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Lewis Cameron (1777-1854)

For family tree see Lewis Cameron on Ancestry (subscription required)

Lewis Cameron was born in Dalmeny, Midlothian and was in Berbice by the early 1800s. He was in partnership with Donald Charles Cameron in ownership of Canefield on Canje Creek, Berbice, and had 39 slaves of his own. He also made returns as attorney on behalf of five other planters - for Belladrum’s Golden Fleece, Reelig’s No 23 & 28, William Fraser and Colin Mackenzie’s Union, the deceased John Mackenzie’s Dunrobin and his deceased father-in-law [van Batenburg]’s Reliance.

In 1814 he was one of those in the colony recommended to Lord Seaforth by James Baillie Fraser as someone who could be trusted to investigate the alleged mismanagement of Seaforth's estates in Berbice. Fraser described Lewis Cameron as ‘the gentleman kept in charge of my father’s affairs’ and noted that he also managed Fraser of Culbokie's business and the concerns of the late Robert Gordon [Gordon of Drakies, died at plantation Huntly, Demerara, 1809].

In 1814 Cameron married Elizabeth, daughter of the governor, van Batenburg, and had, with her, nine children.

From the Fraser of Reelig papers there is some more detail of Lewis's role as attorney (manager) of the Union Plantation and his intervention to prevent 'excessive' punishment of slaves [these notes from Stephen Foster, Australia, from his forthcoming A Private Empire]:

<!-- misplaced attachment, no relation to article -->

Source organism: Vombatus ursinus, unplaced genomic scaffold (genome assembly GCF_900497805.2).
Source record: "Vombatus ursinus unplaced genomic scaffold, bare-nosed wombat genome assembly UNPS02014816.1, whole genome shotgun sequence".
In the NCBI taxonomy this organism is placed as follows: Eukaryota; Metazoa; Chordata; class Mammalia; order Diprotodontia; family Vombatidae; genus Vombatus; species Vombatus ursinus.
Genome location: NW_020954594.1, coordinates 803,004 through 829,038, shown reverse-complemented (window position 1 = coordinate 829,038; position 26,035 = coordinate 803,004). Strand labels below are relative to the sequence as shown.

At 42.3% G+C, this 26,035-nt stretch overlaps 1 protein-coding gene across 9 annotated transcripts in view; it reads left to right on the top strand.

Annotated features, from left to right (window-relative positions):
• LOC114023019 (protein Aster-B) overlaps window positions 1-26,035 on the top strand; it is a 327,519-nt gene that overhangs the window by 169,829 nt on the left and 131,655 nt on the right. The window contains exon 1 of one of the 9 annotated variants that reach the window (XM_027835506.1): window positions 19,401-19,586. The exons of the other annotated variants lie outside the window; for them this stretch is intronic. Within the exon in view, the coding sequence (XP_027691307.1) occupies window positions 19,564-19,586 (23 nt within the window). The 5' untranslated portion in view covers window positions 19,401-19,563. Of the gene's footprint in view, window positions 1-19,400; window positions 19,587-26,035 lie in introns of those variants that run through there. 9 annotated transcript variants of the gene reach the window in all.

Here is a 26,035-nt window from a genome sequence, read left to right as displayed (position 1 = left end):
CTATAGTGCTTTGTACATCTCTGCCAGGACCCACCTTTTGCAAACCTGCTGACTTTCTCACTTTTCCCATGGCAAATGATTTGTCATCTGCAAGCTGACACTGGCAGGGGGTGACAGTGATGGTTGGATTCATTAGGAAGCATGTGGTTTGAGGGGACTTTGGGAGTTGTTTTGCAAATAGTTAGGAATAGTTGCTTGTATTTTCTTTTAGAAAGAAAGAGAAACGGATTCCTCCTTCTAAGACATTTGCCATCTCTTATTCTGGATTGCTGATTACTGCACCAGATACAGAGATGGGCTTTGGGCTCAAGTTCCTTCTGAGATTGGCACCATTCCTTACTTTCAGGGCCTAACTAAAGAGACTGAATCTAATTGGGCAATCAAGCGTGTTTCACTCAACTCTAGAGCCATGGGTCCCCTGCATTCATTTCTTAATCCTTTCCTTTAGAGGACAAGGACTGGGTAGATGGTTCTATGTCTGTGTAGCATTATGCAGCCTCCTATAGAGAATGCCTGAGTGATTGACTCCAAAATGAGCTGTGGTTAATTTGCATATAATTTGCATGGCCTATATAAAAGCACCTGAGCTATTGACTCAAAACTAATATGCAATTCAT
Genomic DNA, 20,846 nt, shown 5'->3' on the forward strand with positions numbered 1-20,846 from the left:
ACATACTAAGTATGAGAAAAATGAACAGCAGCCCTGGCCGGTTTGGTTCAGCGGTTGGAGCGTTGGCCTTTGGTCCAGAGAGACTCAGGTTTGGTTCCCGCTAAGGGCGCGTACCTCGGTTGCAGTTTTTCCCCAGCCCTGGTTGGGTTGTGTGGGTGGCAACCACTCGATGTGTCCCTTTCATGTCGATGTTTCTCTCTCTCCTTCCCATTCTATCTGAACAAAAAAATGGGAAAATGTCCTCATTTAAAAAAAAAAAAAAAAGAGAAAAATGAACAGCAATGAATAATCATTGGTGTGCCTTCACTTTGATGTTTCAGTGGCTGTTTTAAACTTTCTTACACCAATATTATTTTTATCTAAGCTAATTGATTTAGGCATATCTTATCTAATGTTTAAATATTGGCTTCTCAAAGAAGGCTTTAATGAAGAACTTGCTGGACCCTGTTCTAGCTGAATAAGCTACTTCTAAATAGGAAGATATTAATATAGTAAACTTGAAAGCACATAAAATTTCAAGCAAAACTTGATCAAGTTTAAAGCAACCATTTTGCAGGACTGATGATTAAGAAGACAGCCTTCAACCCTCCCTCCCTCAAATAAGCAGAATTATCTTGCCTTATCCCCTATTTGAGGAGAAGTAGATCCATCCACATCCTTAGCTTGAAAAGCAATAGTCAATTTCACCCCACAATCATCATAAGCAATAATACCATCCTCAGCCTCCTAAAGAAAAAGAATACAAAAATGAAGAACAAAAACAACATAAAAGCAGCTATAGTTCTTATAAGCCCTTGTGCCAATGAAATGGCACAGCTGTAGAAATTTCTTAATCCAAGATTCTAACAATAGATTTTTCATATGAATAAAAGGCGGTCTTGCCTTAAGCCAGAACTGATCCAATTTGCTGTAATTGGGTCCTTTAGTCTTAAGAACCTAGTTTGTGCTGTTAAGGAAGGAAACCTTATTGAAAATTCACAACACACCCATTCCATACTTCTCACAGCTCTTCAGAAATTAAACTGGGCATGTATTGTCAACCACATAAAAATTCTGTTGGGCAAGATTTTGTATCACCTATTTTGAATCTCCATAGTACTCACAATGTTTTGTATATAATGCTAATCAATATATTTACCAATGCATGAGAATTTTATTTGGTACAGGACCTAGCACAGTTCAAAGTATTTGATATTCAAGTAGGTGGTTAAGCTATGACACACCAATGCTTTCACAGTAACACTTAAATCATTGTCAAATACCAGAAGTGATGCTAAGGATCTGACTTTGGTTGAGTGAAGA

In 1812, on one of the Fraser estates that had once formed part of Union, the attorney Lewis Cameron sacked the manager, James McDougall, for treating a ‘Negro’ family ‘in a most Wanton & Cruel manner’. According to McDougall, the Negro carpenter Willitick and his wife Dobie were troublesome and insolent, so he was obliged ‘to lick them’. When Cameron returned from a visit to Stabroek, he discovered from the other slaves what this meant. The manager, who was given to ‘Violent passions’, had beaten Willitick to the ground with a stick, thrown him into the stocks and then had him flogged; and he had forced Dobie to lie stretched out on the ground, tied to pickets, leaving her there for two hours (the other Negroes said four) before having her flogged. Two days later he had repeated the punishment; and when the three children, terrified by what was happening to their parents, left work to plead on their behalf, they too were subjected to brutal treatment.

McDougall protested that Cameron had no right to interfere in such a trifling matter. But Cameron was adamant: ‘in my opinion nothing can justify such inhumanity’ – and rather than connive at such treatment he would instantly resign the charge of any estate. McDougall, he said, might have known how to plant cotton, but he had no idea of how to manage Negroes. ‘I am very sensible how necessary it is to support proper order & discipline amongst Negroes’, he told Edward Satchwell Fraser; ‘but the facts that I have related are very wide of my ideas on that subject’. Two of the neighbours reported the case to the colony’s legal officer, but Cameron in any case had no doubt that McDougall was ‘finished’ in the colony – no other planter would give him a job.

Cameron remained in Guyana after emancipation and in 1841 he was living on Plantation Union, with his wife and four of their children (BG Census, 1841).


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